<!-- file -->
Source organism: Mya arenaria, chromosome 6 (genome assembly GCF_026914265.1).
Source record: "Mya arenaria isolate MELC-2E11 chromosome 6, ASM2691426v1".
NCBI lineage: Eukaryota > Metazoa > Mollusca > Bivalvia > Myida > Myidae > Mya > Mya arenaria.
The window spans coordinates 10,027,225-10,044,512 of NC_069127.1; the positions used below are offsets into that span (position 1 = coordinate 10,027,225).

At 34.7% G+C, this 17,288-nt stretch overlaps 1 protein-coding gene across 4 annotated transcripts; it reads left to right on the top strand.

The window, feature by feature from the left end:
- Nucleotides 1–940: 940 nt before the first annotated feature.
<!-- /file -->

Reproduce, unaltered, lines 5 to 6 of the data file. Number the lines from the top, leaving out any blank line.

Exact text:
At 34.7% G+C, this 17,288-nt stretch overlaps 1 protein-coding gene across 4 annotated transcripts; it reads left to right on the top strand.

The window, feature by feature from the left end: